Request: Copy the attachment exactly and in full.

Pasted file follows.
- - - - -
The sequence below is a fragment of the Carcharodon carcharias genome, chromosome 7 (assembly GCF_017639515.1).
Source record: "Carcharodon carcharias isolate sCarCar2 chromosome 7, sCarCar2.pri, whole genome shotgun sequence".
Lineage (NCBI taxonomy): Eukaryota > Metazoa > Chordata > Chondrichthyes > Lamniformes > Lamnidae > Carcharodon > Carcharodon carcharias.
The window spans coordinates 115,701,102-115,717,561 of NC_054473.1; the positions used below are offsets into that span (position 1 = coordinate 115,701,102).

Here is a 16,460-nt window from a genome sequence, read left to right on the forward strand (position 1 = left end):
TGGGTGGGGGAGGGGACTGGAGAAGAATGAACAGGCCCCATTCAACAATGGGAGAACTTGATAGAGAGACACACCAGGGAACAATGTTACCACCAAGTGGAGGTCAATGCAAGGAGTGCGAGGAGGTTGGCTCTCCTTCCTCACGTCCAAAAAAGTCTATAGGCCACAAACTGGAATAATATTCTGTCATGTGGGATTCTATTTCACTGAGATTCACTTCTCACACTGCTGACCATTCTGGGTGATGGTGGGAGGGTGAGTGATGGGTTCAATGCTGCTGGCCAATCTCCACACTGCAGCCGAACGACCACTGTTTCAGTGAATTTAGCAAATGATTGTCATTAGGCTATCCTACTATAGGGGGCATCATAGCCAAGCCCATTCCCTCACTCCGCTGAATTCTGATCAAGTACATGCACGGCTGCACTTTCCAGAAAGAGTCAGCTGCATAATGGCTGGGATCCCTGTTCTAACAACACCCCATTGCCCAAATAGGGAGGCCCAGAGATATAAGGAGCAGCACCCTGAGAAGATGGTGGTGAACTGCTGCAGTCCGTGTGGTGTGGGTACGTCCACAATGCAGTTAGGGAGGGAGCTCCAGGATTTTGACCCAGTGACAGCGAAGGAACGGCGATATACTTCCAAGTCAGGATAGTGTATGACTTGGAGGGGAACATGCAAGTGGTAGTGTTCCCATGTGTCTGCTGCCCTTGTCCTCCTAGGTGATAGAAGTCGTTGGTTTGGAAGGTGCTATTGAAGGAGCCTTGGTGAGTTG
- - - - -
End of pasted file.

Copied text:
The sequence below is a fragment of the Carcharodon carcharias genome, chromosome 7 (assembly GCF_017639515.1).
Source record: "Carcharodon carcharias isolate sCarCar2 chromosome 7, sCarCar2.pri, whole genome shotgun sequence".
Lineage (NCBI taxonomy): Eukaryota > Metazoa > Chordata > Chondrichthyes > Lamniformes > Lamnidae > Carcharodon > Carcharodon carcharias.
The window spans coordinates 115,701,102-115,717,561 of NC_054473.1; the positions used below are offsets into that span (position 1 = coordinate 115,701,102).

Here is a 16,460-nt window from a genome sequence, read left to right on the forward strand (position 1 = left end):
TGGGTGGGGGAGGGGACTGGAGAAGAATGAACAGGCCCCATTCAACAATGGGAGAACTTGATAGAGAGACACACCAGGGAACAATGTTACCACCAAGTGGAGGTCAATGCAAGGAGTGCGAGGAGGTTGGCTCTCCTTCCTCACGTCCAAAAAAGTCTATAGGCCACAAACTGGAATAATATTCTGTCATGTGGGATTCTATTTCACTGAGATTCACTTCTCACACTGCTGACCATTCTGGGTGATGGTGGGAGGGTGAGTGATGGGTTCAATGCTGCTGGCCAATCTCCACACTGCAGCCGAACGACCACTGTTTCAGTGAATTTAGCAAATGATTGTCATTAGGCTATCCTACTATAGGGGGCATCATAGCCAAGCCCATTCCCTCACTCCGCTGAATTCTGATCAAGTACATGCACGGCTGCACTTTCCAGAAAGAGTCAGCTGCATAATGGCTGGGATCCCTGTTCTAACAACACCCCATTGCCCAAATAGGGAGGCCCAGAGATATAAGGAGCAGCACCCTGAGAAGATGGTGGTGAACTGCTGCAGTCCGTGTGGTGTGGGTACGTCCACAATGCAGTTAGGGAGGGAGCTCCAGGATTTTGACCCAGTGACAGCGAAGGAACGGCGATATACTTCCAAGTCAGGATAGTGTATGACTTGGAGGGGAACATGCAAGTGGTAGTGTTCCCATGTGTCTGCTGCCCTTGTCCTCCTAGGTGATAGAAGTCGTTGGTTTGGAAGGTGCTATTGAAGGAGCCTTGGTGAGTTG